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Juridical Individualism, State Power And Legal Reasoning

  • Alan W. Norrie
Chapter
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Part of the Law and Philosophy Library book series (LAPS, volume 12)

Abstract

The last chapter concluded by taking the discussion of legal ideology and the first antithesis of law back from the philosophy of law and punishment to the practice of law itself through an analysis of legal doctrine and the excusing conditions. In this chapter, I pursue the same strategy in relation to the law’s second antithesis by means of an analysis of recent leading English cases concerning questions of criminal responsibility and punishment. It will be my argument that the second antithesis, between individual right and state power, whose philosophical development is charted in Chapters V and VI, is also instantiated within legal doctrine itself.

Keywords

Legal Reasoning Criminal Responsibility Specific Intent Legal Doctrine Basic Intent 
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Footnotes

  1. 1.
    D.N. MacCormick, Legal Reasoning and Legal Theory (Oxford, 1978). This chapter does not represent an extended analysis and critique of the modern positivist debate on legal reasoning and legal theory. It is an attempt to use an exemplary work in that tradition to expose the contradictory nature of legal reasoning about criminal responsibility in practice. I draw conclusions about the value of rationalist approaches to legal reasoning, but I concede that in the absence of an analysis of that tradition as a whole, which is beyond the scope of this work, such conclusions must be tentative. In ongoing work, I am developing the arguments of this and the previous chapter more fully.See, e.g., Norrie, ‘Oblique intention and Legal Politics’ [1989] Crim. LR. 793. Compare M. Kelman, ‘Interpretive Construction in the Substantive Criminal Law’ (1981) Stanford Law Review 591.Google Scholar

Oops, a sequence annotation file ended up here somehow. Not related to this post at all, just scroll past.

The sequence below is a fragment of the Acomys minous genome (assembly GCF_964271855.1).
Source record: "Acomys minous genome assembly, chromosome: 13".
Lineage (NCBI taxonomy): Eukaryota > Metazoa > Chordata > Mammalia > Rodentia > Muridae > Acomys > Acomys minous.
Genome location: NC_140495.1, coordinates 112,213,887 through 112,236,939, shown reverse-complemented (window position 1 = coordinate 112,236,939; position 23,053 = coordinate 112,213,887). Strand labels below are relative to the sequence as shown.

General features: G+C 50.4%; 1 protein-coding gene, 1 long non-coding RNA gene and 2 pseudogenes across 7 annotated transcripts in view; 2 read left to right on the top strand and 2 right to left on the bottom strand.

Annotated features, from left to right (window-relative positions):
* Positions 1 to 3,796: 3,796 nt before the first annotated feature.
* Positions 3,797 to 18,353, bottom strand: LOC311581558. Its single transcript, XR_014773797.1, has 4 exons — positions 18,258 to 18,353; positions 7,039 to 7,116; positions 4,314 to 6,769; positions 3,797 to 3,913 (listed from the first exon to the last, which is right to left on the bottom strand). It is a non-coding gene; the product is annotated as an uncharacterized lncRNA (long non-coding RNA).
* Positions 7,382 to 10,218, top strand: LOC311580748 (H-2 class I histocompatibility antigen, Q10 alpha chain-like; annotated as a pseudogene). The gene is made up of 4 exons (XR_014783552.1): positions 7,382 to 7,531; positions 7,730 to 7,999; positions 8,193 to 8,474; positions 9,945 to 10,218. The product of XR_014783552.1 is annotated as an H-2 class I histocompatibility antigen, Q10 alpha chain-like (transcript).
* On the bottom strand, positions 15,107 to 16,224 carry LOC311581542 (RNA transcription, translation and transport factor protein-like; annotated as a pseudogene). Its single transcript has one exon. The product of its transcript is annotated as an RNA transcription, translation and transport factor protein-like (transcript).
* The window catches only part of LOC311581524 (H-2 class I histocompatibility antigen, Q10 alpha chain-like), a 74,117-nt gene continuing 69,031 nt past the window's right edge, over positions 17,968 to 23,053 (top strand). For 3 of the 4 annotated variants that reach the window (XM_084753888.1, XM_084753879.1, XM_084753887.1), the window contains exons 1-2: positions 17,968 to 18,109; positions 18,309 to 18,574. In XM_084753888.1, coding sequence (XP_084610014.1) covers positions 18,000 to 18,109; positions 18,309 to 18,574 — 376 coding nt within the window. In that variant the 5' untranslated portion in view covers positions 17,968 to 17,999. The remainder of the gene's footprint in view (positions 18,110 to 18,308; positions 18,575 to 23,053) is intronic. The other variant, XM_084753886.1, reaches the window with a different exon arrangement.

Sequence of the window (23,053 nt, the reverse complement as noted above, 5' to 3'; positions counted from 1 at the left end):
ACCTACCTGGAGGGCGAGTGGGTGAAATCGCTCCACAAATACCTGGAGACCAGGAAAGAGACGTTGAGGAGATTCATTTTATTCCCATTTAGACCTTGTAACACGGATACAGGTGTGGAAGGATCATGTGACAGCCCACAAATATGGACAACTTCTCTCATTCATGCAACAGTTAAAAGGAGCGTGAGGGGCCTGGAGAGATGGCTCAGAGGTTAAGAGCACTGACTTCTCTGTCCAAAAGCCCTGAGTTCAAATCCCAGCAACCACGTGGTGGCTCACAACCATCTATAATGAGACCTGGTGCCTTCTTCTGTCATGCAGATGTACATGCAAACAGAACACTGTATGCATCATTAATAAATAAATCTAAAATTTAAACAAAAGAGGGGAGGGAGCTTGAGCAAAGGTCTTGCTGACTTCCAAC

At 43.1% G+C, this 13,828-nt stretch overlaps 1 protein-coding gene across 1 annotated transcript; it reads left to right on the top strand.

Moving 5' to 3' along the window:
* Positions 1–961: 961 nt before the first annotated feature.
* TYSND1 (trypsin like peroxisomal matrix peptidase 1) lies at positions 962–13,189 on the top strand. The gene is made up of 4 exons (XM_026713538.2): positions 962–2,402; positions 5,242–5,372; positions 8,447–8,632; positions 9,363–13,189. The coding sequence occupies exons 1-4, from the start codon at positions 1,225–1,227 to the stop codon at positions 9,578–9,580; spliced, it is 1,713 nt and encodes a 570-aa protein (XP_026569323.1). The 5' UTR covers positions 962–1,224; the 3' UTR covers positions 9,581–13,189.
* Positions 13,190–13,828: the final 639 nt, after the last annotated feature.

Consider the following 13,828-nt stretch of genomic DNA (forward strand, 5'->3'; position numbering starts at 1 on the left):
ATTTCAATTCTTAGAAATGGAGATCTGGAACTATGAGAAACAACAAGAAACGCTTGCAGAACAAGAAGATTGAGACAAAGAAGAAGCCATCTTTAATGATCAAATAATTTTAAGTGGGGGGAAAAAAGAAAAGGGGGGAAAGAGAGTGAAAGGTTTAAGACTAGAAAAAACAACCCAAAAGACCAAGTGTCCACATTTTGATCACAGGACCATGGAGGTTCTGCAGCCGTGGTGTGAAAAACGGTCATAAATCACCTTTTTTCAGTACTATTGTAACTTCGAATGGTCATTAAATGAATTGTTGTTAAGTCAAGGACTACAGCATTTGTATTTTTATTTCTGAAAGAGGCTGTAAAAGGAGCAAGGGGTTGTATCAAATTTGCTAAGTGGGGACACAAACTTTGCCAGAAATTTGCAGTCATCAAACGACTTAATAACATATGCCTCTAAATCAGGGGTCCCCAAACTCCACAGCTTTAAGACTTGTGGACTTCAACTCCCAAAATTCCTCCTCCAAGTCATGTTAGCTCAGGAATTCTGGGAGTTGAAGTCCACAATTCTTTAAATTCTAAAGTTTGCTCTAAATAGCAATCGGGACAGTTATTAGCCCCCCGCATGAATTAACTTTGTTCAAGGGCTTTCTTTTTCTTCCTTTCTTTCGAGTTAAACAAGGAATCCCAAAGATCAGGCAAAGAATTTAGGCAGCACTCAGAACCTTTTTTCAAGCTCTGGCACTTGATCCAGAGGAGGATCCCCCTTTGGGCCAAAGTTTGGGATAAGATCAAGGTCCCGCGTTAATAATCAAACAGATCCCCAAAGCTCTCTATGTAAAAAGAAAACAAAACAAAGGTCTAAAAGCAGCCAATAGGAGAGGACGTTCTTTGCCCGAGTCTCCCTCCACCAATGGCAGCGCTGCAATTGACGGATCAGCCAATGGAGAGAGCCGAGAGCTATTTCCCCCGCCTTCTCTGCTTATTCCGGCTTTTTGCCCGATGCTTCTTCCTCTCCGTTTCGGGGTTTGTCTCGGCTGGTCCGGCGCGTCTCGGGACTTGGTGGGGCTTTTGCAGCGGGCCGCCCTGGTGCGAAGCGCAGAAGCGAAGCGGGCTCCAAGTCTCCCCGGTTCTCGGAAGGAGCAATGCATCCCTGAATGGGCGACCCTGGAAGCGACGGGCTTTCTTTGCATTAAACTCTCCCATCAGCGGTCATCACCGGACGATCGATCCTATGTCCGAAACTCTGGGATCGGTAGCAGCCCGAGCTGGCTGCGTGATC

2. 2.
    Op.cit., p.6.Google Scholar
  3. 3.
    Ibid., p.17.Google Scholar
  4. 4.
    Ibid., p.15.Google Scholar
  5. 5.
    Ibid., p.106.Google Scholar
  6. 6.
    Ibid., p.107.Google Scholar
  7. 7.
    Ibid., p.227Google Scholar
  8. 8.
    Ibid., p.38.Google Scholar
  9. 9.
    Ibid., p.106.Google Scholar
  10. 15.
    Cf. G. Williams, Textbook of Criminal Law (London, 1978), pp.428–429: ‘In allocating crimes to one category or the other, the courts adopt a Humpty Dumpty attitude’;Google Scholar
  11. see also Smith and Hogan, Criminal Law (London, 1983), p.193.Google Scholar
  12. 20.
    Smith and Hogan, op.cit., p.193.Google Scholar
  13. Cf. Williams (op.cit.), pp. 429–430.Google Scholar
  14. 22.
    [1920] AC 504, quoted by Lord Elwyn-Jones in [1976] 2 WLR 632. Cf. Williams (op.cit.), p.430: ‘[the judges] distinguish between offences on grounds of policy, while pretending to derive the distinction from definitions.’Google Scholar
  15. 34.